) is an online brokerage that allows individual investors to trade
equities, options and other securities. Ameritrade also offers
money market account services to clients through TD Bank USA. It
competes with other online brokerages and financial services firms
like E-Trade (
), Charles Schwab (
) and Bank of America (
Our price estimate for Ameritrade stands at
, in line with market price.
Understanding Options Trading
Options are contracts that allow parties to buy or sell assets -
generally shares - at a pre-determined price. The popularity of
options comes from the concept that the buyer of an option does not
have the obligation to complete the asset transaction. The buyer
essentially holds a right to complete the trade if it is
Standardized options contracts are listed and traded at various
futures and options exchanges around the world. With the number of
retail investors exploring options trading along with normal equity
trading on the rise, all online brokerage firms allow investors to
undertake options trading. This works out to the advantage of the
brokerage firms, as they normally charge higher commissions for
executing options trades.
Ameritrade in the Game
Ameritrade, like its competitors, provides customers with a
platform to trade in options contracts. In fact, option trades
accounted for 21% of total trading volumes in the December quarter
for 2009. While the company charges $9.99 per equity trade, the
commissions for options trading include an additional $0.75 per
options contract on top of the $9.99 fee. The structure does not
actually put Ameritrade in position to gain much from investors'
increased interest in options trading.
However, Ameritrade's options trading offerings are priced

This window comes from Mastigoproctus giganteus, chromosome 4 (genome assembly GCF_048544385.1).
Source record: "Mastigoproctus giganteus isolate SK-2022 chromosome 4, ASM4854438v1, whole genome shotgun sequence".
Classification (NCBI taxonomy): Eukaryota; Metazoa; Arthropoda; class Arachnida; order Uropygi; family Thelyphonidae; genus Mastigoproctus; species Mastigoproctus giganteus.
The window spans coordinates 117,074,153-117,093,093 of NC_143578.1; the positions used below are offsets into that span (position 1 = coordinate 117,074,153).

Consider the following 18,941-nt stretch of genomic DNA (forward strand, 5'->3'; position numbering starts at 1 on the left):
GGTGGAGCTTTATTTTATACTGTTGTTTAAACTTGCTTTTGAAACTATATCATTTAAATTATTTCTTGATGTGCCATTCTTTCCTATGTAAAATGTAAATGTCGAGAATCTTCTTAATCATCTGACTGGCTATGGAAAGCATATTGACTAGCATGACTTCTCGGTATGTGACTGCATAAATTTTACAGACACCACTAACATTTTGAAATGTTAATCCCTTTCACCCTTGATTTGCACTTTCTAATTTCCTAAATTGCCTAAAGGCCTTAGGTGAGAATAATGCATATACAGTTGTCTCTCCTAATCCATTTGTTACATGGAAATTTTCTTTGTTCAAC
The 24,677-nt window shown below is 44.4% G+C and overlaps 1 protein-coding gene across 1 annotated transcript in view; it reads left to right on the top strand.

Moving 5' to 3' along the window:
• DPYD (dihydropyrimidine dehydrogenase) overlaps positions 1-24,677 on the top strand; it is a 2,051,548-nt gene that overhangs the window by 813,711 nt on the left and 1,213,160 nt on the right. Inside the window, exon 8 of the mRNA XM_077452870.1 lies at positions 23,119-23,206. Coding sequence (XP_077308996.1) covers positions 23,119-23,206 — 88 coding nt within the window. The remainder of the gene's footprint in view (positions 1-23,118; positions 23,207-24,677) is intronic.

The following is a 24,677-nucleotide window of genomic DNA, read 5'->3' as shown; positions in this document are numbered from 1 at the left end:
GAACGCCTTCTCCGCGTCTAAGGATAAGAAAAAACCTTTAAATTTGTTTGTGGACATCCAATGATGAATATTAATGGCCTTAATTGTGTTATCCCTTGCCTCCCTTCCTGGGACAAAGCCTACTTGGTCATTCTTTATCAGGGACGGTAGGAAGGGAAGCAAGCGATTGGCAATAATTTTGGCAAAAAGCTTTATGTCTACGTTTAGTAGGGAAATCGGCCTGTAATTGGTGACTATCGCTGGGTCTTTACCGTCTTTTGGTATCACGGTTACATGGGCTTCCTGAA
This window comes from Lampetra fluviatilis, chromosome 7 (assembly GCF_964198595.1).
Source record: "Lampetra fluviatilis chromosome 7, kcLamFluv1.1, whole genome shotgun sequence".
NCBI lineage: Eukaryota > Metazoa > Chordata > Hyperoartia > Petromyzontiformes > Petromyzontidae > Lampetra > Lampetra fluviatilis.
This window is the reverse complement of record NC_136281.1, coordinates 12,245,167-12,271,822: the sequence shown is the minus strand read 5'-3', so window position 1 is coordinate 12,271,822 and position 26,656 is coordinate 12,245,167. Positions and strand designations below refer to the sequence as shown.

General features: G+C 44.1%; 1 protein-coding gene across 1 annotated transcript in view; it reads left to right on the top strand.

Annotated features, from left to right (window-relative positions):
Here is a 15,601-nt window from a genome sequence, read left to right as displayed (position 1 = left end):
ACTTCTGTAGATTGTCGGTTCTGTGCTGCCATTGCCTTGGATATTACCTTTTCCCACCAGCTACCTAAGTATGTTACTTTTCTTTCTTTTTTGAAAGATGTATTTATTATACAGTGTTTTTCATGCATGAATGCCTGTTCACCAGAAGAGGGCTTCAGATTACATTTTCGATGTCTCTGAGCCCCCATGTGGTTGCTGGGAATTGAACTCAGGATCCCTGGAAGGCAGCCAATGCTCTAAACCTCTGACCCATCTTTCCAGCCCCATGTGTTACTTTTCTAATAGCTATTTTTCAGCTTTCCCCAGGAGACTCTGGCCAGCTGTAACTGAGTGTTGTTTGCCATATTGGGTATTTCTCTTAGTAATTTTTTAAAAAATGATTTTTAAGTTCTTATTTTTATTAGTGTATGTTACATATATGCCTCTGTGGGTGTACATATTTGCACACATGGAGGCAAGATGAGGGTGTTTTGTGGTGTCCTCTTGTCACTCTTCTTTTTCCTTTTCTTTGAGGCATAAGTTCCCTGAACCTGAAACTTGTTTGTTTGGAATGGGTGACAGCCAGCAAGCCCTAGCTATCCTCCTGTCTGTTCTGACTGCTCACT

substantially higher than that of almost all its competitors.
Competitors like OptionsHouse and TradeKing allow customers to
trade in options while charging less than half the commissions and
fees. Their services, notably, are not as diversified as
But Competitive Pressures will Drive Trading Commissions
Lower in the Near Future
Online brokerages have been waging a price war for quite some
time, due to commoditization of their trading offerings. Although
the giants in this industry like Ameritrade, Charles Schwab and
E-Trade provide a larger range of trading options for investors,
the significant price gap between the smaller online brokerages
will likely force fees down south in the near future.
See our full analysis and $22.65 price estimate
We estimated that Ameritrade's average revenue per trade will
decline from its current level of $12.6 to nearly $11 by the end of
our forecast period. However, should Ameritrade slash its fees for
options and other futures trading, which made up 30% of all trades
in 2010, it could potentially reduce this average revenue per trade
to just above $9 by the end of our forecast period. This represents
a 6% downside to
our $22.65 price estimate
, dropping our number below $21.50.